An Autumn

Turning blonde?

Turning blonde?

I went through, to put it charitably, a long awkward phase. Roughly a decade, I would say.

I don’t have a photo from that Awkward Phase on this computer, so here’s one from when I was around Petra’s age.

I distinctly remember the beginning of the end of it. I was in middle school, or maybe early high school, and my mom was reading a book her friend Karen had given her. Karen is one of those people who always looks perfectly put-together, whose clothes always fit just right, who just exudes an aura of being totally with-it. Looking up from this book, as if seeing me for the first time, my mom said, “Oh! You’re an Autumn!”

Silas picked out her shoes. Naturally.

Silas picked out her shoes. Naturally.

It took some explaining to get at what that meant. I don’t know the exact book she was reading (though I suspect it was Color Me Beautiful, by Carole Jackson), but it was one of many that categorized colors by season, and then helped readers figure out their season by examining their hair color, the undertones of their skin, and other features.

Mom, you see, is a classic Winter. She looks fabulous in jewel tones. Black doesn’t make her look washed out–she looks great in black. She can wear all sorts of wonderful colors like teal and magenta and look awesome.

The combination of having a mom who is a Winter and, of course, the fashions of the late ’80s/early ’90s was not a good one for me. Mom helped me pick out my clothes, and what she was drawn to didn’t look great on me. Those colors dominated the racks in that era, which made it worse. I thought I just was particularly unattractive.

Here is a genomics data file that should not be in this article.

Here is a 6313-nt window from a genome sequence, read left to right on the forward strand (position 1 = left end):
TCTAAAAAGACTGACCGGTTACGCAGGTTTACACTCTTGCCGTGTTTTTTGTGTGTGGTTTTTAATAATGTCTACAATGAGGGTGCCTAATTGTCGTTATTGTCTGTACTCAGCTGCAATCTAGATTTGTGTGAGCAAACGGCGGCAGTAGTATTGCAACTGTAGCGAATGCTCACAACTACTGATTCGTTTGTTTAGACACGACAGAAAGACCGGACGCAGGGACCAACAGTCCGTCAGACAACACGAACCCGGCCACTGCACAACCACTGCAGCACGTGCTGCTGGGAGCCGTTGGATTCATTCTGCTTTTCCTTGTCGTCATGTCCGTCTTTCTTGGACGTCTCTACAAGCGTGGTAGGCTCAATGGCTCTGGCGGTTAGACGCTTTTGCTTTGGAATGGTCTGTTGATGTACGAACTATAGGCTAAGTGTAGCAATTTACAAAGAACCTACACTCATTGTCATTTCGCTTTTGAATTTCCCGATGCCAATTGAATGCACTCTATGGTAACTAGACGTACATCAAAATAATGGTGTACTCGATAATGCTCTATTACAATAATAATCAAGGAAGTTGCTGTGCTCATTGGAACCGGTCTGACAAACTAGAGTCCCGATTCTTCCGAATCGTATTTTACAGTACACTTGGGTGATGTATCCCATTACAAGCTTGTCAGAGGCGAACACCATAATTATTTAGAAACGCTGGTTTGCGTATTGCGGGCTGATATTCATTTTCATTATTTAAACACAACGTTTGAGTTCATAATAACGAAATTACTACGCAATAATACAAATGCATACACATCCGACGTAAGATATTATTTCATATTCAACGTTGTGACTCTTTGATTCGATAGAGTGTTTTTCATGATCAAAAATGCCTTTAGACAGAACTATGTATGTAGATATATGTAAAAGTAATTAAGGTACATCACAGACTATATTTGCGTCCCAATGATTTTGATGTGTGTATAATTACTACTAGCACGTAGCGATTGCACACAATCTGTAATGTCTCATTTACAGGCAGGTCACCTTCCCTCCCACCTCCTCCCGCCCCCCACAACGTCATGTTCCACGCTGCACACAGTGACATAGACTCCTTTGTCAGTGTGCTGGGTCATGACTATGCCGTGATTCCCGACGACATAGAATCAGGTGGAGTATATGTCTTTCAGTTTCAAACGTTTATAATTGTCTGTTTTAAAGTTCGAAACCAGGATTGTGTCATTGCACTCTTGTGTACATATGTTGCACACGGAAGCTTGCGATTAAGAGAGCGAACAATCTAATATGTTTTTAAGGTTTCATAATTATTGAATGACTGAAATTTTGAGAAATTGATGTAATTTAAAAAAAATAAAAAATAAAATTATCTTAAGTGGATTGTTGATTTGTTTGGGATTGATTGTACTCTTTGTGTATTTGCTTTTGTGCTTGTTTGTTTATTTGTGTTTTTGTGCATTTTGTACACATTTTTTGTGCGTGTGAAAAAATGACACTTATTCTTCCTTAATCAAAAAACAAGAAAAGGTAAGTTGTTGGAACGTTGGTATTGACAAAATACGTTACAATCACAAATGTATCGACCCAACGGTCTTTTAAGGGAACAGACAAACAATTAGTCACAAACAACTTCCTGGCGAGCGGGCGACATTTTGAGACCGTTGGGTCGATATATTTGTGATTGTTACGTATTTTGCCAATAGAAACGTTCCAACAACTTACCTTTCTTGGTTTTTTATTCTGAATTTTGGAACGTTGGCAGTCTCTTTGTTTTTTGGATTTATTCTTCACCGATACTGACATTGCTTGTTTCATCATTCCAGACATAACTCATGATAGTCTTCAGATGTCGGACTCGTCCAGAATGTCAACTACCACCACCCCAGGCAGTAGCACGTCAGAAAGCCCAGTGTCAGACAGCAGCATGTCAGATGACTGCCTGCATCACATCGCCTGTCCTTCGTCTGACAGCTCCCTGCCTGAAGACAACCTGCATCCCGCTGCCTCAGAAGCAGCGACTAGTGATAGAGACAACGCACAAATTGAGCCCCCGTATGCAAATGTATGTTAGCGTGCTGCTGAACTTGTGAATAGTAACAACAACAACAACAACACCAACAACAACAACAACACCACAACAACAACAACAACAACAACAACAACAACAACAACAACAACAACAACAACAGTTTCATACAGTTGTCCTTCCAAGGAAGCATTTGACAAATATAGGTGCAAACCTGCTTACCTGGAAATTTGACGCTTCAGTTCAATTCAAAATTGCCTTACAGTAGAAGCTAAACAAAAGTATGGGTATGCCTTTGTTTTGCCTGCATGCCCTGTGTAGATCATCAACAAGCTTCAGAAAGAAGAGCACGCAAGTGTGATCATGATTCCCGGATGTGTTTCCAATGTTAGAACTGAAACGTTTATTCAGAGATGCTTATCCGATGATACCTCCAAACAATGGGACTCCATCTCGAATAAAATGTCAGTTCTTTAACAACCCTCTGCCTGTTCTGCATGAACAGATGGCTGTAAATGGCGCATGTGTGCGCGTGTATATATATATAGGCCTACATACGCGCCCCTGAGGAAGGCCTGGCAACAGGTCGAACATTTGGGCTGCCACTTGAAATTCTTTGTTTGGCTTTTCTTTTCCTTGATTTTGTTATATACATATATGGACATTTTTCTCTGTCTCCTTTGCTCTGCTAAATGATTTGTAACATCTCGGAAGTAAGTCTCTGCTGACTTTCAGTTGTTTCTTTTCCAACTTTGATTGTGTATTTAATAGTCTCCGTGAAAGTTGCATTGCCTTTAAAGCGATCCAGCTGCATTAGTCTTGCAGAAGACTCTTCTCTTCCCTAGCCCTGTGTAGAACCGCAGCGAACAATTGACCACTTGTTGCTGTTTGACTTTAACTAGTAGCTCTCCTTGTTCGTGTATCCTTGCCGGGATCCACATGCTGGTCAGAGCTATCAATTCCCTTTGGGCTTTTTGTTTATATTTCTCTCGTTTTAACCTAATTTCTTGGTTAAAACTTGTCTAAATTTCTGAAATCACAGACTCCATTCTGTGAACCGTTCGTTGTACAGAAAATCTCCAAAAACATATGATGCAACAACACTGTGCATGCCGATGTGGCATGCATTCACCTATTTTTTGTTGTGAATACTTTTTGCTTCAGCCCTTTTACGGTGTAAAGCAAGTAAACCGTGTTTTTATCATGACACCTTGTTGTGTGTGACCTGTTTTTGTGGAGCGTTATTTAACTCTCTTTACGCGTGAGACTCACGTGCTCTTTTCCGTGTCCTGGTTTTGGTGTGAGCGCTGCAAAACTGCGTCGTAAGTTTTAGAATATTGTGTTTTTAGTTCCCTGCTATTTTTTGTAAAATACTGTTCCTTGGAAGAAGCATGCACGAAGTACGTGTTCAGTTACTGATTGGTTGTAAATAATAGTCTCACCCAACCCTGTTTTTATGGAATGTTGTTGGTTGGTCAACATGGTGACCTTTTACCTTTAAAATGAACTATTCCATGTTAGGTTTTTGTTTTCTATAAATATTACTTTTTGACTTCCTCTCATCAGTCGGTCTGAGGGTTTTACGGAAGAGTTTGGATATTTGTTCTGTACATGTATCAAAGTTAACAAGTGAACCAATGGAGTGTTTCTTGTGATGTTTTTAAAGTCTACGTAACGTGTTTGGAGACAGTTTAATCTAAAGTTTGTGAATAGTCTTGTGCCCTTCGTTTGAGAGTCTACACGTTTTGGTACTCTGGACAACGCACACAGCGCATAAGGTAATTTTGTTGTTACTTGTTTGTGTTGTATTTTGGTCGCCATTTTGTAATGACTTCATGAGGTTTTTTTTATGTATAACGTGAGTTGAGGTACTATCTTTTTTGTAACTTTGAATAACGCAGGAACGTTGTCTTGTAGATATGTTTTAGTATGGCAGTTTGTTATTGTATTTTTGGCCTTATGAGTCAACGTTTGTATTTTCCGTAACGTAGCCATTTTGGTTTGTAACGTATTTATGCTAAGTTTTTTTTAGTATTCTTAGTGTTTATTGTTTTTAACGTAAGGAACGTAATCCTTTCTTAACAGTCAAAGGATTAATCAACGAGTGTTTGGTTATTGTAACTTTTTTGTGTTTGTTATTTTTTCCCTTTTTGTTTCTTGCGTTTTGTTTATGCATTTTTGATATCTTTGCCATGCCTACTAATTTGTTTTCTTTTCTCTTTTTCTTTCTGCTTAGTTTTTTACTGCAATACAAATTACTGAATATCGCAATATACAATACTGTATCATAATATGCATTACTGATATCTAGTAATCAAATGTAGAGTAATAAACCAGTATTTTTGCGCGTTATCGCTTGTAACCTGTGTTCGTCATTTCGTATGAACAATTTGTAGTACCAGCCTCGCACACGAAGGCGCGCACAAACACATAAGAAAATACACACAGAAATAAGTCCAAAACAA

See the hazel eyes? Total Autumn.

See the hazel eyes? Total Autumn.

Learning that I was an Autumn helped explain a number of things, like this ratty barn jacket I insisted on wearing constantly. It was exactly the perfect green to make my hazel eyes pop. I loved that thing, even though I knew it sort of looked awful, and I only figured out why much later.

Wearing the wrong colors was not the sole reason I was an unattractive child. My regrettable plastic glasses (lavender, as big as half of my face) were also a bad move. My teeth came in all wrong and I had to have retainers for years. I also just never thought of my appearance much, and when I did think about it, it was with a bit of a shrug. Whatever wasn’t working seemed out of my control. I just remember this as the first moment when I realized that, with the right information, a few minutes of thought could really make a difference.

Too cute to care about all of this theory.

Too cute to care about all of this theory.

I had forgotten about all of this. I buy green and brown instead of chartreuse and black out of habit more than anything else. I have a lot of purple clothes that my mom has given me–it’s one color we share, but I’m sure she wasn’t thinking about it that way. I feel, lately, that I can’t find anything that I like in the stores, and it doesn’t occur to me that the problem is the current sherbet-themed palette that is very in.

It wasn’t until this past week, when Bethany saw Petra in an outfit of red, gold, and brown, and exclaimed, “Oh! She’s an Autumn!” that I remembered this. She’s right, of course. Petra is a perfect Autumn, and I’m sure that’s why I love her in chocolate and cinnamon.

The whole ensemble

The whole ensemble

Bethany got in another good line about this outfit. I commented that “Mommy’s Attention Hog” absolutely does NOT describe her, at all. Bethany replied, “She wears it ironically, like a hipster.”

For the curious, the Chic Fashionista offers a number of self-assessments to find your color season. Try it! You might end your own awkward phase.

Bonus, lifted from a friend’s Facebook:

How did the hipster burn himself?
He drank his coffee before it was cool.

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4 responses to “An Autumn

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